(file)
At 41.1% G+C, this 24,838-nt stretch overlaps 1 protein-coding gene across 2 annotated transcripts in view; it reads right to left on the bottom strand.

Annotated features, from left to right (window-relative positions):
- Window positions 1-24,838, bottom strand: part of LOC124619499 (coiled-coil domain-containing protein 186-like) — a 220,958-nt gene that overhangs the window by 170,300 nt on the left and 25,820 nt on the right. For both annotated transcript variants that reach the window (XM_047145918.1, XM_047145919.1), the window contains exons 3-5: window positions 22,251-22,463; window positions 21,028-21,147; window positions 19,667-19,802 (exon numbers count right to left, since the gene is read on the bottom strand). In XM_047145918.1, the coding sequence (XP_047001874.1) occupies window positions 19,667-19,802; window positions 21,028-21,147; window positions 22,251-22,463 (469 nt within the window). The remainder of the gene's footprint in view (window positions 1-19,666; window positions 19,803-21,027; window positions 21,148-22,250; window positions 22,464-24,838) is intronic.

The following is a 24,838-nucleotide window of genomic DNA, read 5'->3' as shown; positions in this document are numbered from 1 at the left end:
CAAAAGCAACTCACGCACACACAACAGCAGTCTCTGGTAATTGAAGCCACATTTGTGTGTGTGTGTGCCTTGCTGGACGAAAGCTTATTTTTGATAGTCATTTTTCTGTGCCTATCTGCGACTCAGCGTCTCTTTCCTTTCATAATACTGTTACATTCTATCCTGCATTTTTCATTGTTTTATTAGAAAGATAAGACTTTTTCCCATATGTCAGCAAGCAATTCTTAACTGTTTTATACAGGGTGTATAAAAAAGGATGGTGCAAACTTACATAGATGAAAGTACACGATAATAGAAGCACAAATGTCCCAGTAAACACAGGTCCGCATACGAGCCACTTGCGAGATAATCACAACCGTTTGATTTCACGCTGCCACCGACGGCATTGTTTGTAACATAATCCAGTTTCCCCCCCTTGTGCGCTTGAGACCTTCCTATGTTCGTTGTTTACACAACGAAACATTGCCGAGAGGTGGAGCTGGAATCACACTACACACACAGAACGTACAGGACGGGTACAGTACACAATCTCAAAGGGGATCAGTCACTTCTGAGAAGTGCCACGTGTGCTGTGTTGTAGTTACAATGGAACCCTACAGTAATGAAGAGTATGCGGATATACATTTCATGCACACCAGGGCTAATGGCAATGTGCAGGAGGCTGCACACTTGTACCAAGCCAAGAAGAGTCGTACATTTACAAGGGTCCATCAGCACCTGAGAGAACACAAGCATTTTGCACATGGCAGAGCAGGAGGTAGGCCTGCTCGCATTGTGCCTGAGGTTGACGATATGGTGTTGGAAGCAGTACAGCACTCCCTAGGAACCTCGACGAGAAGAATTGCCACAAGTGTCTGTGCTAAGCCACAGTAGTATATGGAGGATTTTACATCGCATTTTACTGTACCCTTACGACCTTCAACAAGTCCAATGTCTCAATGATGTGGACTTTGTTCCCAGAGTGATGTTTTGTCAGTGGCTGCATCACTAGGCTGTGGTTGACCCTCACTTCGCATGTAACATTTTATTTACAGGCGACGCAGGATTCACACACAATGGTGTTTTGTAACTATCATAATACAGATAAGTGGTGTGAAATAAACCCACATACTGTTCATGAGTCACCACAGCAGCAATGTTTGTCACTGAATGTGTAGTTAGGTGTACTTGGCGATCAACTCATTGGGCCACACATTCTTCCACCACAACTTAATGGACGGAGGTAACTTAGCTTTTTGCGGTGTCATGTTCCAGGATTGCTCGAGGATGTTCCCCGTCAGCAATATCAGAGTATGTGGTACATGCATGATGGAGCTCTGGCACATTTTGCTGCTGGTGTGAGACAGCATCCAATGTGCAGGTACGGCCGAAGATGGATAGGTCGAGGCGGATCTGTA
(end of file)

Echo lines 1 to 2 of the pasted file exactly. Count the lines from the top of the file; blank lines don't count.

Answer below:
At 41.1% G+C, this 24,838-nt stretch overlaps 1 protein-coding gene across 2 annotated transcripts in view; it reads right to left on the bottom strand.

Annotated features, from left to right (window-relative positions):